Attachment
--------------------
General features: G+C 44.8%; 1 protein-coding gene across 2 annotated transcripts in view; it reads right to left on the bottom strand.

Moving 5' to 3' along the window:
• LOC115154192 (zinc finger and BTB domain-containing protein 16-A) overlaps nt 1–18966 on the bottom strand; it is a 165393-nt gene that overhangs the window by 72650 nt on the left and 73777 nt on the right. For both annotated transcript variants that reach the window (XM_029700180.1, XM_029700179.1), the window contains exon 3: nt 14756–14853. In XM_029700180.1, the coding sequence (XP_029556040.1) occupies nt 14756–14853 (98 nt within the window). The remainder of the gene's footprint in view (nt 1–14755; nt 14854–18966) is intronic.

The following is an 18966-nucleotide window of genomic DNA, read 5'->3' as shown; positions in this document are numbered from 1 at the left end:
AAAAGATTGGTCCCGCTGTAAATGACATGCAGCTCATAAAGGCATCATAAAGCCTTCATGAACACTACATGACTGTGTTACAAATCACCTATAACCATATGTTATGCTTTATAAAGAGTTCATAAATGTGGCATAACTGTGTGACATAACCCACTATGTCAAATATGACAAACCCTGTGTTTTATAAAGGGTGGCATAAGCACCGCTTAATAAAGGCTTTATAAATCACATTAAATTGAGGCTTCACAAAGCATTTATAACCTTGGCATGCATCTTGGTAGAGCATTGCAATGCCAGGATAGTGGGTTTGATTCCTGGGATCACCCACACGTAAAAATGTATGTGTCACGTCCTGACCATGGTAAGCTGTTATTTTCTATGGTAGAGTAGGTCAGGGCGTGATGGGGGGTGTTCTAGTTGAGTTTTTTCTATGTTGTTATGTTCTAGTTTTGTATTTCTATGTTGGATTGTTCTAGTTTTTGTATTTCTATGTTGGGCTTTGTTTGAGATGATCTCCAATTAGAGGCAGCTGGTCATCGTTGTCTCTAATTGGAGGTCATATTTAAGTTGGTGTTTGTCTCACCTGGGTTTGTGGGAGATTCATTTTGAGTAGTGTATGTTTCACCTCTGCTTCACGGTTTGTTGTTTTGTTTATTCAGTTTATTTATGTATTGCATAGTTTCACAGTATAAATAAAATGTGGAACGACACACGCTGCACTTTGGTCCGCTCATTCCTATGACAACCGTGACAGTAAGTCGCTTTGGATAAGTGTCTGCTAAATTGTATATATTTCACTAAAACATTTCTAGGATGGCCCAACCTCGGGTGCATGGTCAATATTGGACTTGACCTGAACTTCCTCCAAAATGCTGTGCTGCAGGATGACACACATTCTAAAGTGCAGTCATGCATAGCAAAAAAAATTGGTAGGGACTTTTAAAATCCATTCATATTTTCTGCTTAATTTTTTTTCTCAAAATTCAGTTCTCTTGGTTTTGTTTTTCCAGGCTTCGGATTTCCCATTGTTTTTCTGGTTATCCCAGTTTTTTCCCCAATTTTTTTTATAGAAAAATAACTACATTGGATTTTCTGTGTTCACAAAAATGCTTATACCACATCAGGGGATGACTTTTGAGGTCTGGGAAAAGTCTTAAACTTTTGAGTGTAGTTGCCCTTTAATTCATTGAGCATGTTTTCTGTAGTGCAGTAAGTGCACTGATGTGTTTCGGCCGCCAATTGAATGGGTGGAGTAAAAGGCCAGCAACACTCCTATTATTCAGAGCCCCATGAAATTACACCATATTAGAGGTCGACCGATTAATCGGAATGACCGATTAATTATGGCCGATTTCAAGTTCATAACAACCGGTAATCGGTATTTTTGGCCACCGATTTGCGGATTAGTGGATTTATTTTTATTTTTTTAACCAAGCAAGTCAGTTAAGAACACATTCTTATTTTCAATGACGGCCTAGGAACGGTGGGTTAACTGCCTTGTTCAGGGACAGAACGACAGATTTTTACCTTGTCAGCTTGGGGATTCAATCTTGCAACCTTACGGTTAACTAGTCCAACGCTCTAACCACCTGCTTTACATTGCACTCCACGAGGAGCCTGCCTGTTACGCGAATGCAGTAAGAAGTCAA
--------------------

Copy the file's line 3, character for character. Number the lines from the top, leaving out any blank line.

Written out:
• LOC115154192 (zinc finger and BTB domain-containing protein 16-A) overlaps nt 1–18966 on the bottom strand; it is a 165393-nt gene that overhangs the window by 72650 nt on the left and 73777 nt on the right. For both annotated transcript variants that reach the window (XM_029700180.1, XM_029700179.1), the window contains exon 3: nt 14756–14853. In XM_029700180.1, the coding sequence (XP_029556040.1) occupies nt 14756–14853 (98 nt within the window). The remainder of the gene's footprint in view (nt 1–14755; nt 14854–18966) is intronic.